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BIN LADEN'S NUCLEAR PLOT: Al-Qaeda's men held secret meetings to build 'dirty bomb'
Adam Nathan and David Leppard
EVIDENCE has emerged of a plan by Osama Bin Laden to manufacture a "dirty bomb" that could spray nuclear material over highly populated areas.
British intelligence services are investigating claims by a Bulgarian businessman that he was approached earlier this year by a middleman for Bin Laden seeking to obtain highly radioactive material.
The pair discussed setting up an environmental company as a front to buy nuclear waste that could be combined with conventional explosives to create a "dirty bomb".
It is believed to be at least the fourth attempt by Bin Laden to obtain nuclear material. The Saudi terrorist has publicly vowed to gain weapons of mass destruction.
The latest approach was made in April after Ivan Ivanov, a Bulgarian businessman with long-standing ties to a Middle Eastern contracting firm, was invited to Pakistan.
On his arrival in Peshawar, Ivanov, a former Bulgarian intelligence officer, said it became clear his hosts were enthusiastic supporters of Bin Laden. They apparently saw his political links in eastern Europe as a "useful asset".
Speaking in a cafe on the outskirts of Sofia last week, Ivanov recalled how the men took him to see Bin Laden, who was speaking at a religious festival on April 10 on the outskirts of Peshawar.
At the time Bin Laden was wanted for his alleged involvement in the bombing in 1998 of two American embassies in Africa, in which more than 200 people had been killed. Yet Ivanov claimed uniformed Pakistani soldiers armed with M-16 machine guns had provided security.
A day later, Ivanov said he was taken on a rough mountainous bus ride along Pakistan's remote border with China. There he was led to a secret location, where he was introduced to Bin Laden as "our partner from Europe".
When Ivanov discreetly checked his Magellan 310 global positioning system, it showed the meeting had actually taken place in China. Western intelligence sources described the meeting near the Pakistani border as "credible".
Ivanov then travelled with his new business associates to a large villa in Rawalpindi. The next day he was approached by a Pakistani scientist who described himself as chemical engineer.
The scientist, who was highly educated and spoke almost fluent English, said he was interested in obtaining spent nuclear fuel rods from the Kozlodui nuclear electricity plant in Bulgaria.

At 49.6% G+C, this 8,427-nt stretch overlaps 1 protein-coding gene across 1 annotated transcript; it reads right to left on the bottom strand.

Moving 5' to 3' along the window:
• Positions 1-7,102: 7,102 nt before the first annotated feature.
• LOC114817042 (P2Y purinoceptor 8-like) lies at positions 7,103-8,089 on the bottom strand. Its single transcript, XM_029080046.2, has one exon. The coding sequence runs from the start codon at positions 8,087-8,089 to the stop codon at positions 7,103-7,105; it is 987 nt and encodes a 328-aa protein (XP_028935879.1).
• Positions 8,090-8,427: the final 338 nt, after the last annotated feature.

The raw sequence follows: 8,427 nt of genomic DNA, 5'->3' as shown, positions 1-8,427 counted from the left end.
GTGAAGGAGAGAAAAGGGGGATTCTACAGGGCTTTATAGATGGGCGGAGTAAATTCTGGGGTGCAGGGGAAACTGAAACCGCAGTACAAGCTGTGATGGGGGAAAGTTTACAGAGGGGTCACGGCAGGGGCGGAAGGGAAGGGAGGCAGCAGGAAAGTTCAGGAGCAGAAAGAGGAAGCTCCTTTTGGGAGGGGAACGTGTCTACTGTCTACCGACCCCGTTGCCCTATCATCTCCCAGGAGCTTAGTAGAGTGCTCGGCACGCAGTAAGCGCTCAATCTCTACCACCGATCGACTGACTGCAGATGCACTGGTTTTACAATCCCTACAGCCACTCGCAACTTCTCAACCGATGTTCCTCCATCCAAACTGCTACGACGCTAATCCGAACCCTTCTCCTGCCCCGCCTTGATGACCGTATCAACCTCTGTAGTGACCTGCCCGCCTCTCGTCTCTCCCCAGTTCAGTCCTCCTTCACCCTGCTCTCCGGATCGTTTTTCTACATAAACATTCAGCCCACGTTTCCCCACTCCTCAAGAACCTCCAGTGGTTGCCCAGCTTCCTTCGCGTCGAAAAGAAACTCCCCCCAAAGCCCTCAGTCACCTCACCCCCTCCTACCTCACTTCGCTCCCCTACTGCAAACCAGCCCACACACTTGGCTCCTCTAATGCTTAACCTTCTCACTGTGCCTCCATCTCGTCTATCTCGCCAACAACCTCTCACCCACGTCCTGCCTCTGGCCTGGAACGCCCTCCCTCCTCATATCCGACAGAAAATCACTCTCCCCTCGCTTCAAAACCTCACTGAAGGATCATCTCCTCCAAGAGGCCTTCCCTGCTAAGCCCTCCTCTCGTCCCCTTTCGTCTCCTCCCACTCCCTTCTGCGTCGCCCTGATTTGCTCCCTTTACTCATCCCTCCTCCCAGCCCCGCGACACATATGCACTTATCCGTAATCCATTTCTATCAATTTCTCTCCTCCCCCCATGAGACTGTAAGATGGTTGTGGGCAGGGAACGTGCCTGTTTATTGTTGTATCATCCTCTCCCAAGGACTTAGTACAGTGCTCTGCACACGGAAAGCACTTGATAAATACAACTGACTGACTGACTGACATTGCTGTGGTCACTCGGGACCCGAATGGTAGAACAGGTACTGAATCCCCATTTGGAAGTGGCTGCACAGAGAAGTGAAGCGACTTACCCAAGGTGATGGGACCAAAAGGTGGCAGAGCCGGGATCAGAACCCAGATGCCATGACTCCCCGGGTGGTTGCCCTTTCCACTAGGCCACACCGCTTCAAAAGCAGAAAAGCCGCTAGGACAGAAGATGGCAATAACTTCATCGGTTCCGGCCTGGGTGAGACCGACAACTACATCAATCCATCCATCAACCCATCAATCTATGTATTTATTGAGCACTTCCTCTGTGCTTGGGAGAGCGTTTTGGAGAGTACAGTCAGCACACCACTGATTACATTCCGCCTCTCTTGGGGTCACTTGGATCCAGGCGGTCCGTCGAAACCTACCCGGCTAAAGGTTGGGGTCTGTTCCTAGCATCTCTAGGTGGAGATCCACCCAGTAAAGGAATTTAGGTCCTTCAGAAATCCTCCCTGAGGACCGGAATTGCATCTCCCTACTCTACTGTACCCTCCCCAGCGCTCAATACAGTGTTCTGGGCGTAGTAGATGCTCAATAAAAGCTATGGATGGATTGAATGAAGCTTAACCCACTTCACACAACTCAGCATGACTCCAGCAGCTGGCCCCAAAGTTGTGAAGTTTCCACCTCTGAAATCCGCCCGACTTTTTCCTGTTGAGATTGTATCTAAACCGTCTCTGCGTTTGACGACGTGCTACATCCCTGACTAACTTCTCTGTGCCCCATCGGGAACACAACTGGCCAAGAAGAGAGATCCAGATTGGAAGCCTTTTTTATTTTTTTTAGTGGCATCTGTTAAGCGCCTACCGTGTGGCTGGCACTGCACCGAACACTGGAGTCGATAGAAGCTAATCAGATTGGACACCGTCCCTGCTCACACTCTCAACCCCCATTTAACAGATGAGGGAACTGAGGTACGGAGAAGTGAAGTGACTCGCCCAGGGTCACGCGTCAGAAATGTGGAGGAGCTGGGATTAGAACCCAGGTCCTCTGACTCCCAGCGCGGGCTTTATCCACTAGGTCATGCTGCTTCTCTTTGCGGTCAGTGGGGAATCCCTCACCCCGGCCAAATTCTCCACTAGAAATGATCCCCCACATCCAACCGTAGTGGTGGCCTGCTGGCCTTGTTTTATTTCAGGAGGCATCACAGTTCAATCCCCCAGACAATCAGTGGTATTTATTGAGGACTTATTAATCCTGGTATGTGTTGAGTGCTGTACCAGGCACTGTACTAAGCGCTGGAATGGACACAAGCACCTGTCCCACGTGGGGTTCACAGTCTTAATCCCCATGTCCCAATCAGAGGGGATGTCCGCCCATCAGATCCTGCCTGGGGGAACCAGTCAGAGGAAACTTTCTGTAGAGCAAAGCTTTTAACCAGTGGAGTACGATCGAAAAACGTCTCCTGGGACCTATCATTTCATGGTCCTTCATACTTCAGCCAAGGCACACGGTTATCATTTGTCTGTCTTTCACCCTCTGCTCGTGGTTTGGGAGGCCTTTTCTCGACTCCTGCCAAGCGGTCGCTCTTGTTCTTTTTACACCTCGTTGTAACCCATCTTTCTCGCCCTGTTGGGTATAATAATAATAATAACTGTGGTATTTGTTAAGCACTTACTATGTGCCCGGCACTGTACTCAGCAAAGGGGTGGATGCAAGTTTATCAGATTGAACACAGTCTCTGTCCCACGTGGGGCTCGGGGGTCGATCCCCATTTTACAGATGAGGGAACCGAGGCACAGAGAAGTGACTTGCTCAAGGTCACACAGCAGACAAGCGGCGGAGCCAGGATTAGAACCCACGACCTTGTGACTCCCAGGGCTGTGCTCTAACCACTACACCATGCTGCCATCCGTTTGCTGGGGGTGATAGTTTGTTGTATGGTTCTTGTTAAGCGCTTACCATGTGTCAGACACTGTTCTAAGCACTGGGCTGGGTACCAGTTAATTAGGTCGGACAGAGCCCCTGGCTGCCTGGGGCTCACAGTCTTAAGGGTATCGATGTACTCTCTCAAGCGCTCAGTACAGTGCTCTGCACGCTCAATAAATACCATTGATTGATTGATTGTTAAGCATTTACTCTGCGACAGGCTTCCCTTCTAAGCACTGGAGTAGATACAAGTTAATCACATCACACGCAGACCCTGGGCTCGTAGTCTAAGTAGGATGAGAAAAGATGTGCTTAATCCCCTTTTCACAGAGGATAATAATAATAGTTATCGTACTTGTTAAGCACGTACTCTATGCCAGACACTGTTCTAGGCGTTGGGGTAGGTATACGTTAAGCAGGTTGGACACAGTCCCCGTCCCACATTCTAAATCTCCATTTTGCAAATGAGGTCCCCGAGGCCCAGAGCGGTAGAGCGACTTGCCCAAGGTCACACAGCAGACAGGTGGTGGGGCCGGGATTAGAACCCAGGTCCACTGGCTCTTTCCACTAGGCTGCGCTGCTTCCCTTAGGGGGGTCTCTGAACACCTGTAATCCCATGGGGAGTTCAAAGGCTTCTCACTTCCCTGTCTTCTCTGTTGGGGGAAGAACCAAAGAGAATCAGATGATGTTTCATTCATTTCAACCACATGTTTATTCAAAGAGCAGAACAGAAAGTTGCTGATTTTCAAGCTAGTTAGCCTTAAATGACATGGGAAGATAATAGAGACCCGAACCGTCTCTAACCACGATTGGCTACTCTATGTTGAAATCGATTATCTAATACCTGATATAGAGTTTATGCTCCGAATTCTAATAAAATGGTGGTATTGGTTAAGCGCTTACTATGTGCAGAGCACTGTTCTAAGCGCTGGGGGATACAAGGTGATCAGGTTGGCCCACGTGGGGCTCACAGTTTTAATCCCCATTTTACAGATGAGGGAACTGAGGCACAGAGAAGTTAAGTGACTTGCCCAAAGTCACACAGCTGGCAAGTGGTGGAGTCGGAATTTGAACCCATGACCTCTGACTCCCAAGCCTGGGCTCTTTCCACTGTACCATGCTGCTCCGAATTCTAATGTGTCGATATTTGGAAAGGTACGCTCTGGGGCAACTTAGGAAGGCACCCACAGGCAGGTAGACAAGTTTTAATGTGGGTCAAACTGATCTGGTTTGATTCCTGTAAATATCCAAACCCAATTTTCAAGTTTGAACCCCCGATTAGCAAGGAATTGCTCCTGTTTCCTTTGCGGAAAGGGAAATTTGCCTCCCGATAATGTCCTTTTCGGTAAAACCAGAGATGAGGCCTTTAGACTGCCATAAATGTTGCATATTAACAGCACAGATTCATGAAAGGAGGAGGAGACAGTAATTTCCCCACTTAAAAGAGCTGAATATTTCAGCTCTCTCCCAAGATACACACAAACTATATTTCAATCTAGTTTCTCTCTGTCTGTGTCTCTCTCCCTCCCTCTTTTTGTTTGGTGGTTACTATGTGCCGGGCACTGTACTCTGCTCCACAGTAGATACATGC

"He wanted a legitimate way of buying nuclear waste from the power plant," said Ivanov. "He was ready to give me money in advance to find local companies to help him to export this material."
Ivanov was offered $200,000 (£137,000) to help set up an environmental firm to buy nuclear waste, and asked if he would run the company. He declined the offer and, on his return home, informed officials in Bulgaria of the meeting.
British authorities in Pakistan later discovered the 49-year-old scientist had been issued with two six-month visas to visit Britain in the last two years. They are now investigating his links with the Bin Laden network.
Although his trips to Britain remain a mystery, intelligence officials believe the scientist may have met sympathisers at British universities or tried to set up front companies similar to the one planned in Bulgaria.
Ivanov's account of the Bin Laden plot has been backed by Velizar Shalamanov, the former Bulgarian deputy defence minister, who last week said Ivanov had worked for the government.
A British diplomatic source in Pakistan said: "This appears to be a sophisticated plot using a scientist and a credible front company, and that is a concern."
Although British intelligence believes Bin Laden's Al-Qaeda network may have some crude chemical weapons such as cyanide, there is no evidence to suggest he has obtained any nuclear material.
In September 1998 Mamdouh Mahmud Salim, alleged to be a high-level aide to Bin Laden, was arrested in Germany after trying to buy low- grade nuclear reactor fuel.
Jamal al-Fadl, a former Bin Laden aide, told the FBI he had witnessed Al-Qaeda members trying to buy enriched uranium in the mid-1990s, according to court documents. He also claimed to have been to Sudan, where an associate of an army officer tried to sell him uranium for £1m.
Bin Laden has never made any secret of his interest in acquiring nuclear weapons. In an interview in January 1999, he said: "It would be a sin for Muslims not to try to possess the weapons that would prevent the infidels from inflicting harm on Muslims."
Additional reporting: Matthew Brunwasser, Sofia
-- Anonymous, October 14, 2001